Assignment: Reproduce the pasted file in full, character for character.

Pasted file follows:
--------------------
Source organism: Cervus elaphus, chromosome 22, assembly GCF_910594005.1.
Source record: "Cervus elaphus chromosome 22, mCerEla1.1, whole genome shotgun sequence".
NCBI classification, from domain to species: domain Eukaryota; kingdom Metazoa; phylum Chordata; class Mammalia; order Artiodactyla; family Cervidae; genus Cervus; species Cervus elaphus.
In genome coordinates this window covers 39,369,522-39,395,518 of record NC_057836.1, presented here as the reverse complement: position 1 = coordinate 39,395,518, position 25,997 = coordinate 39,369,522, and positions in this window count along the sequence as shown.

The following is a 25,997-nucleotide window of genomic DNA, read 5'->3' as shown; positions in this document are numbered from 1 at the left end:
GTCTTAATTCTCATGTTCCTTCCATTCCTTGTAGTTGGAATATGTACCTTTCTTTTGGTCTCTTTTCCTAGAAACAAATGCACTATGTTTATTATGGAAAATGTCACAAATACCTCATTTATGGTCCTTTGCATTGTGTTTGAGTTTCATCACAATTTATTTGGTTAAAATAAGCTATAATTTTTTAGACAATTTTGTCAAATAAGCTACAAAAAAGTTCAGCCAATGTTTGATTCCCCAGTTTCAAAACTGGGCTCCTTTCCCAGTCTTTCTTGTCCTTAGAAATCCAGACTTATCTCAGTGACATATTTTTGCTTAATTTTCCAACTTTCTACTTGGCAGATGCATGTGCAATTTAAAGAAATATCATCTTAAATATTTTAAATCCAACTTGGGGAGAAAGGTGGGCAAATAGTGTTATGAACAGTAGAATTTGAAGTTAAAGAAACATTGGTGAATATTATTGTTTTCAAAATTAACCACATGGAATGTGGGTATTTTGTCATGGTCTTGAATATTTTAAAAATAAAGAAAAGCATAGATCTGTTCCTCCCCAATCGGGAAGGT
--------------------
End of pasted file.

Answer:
Source organism: Cervus elaphus, chromosome 22, assembly GCF_910594005.1.
Source record: "Cervus elaphus chromosome 22, mCerEla1.1, whole genome shotgun sequence".
NCBI classification, from domain to species: domain Eukaryota; kingdom Metazoa; phylum Chordata; class Mammalia; order Artiodactyla; family Cervidae; genus Cervus; species Cervus elaphus.
In genome coordinates this window covers 39,369,522-39,395,518 of record NC_057836.1, presented here as the reverse complement: position 1 = coordinate 39,395,518, position 25,997 = coordinate 39,369,522, and positions in this window count along the sequence as shown.

The following is a 25,997-nucleotide window of genomic DNA, read 5'->3' as shown; positions in this document are numbered from 1 at the left end:
GTCTTAATTCTCATGTTCCTTCCATTCCTTGTAGTTGGAATATGTACCTTTCTTTTGGTCTCTTTTCCTAGAAACAAATGCACTATGTTTATTATGGAAAATGTCACAAATACCTCATTTATGGTCCTTTGCATTGTGTTTGAGTTTCATCACAATTTATTTGGTTAAAATAAGCTATAATTTTTTAGACAATTTTGTCAAATAAGCTACAAAAAAGTTCAGCCAATGTTTGATTCCCCAGTTTCAAAACTGGGCTCCTTTCCCAGTCTTTCTTGTCCTTAGAAATCCAGACTTATCTCAGTGACATATTTTTGCTTAATTTTCCAACTTTCTACTTGGCAGATGCATGTGCAATTTAAAGAAATATCATCTTAAATATTTTAAATCCAACTTGGGGAGAAAGGTGGGCAAATAGTGTTATGAACAGTAGAATTTGAAGTTAAAGAAACATTGGTGAATATTATTGTTTTCAAAATTAACCACATGGAATGTGGGTATTTTGTCATGGTCTTGAATATTTTAAAAATAAAGAAAAGCATAGATCTGTTCCTCCCCAATCGGGAAGGT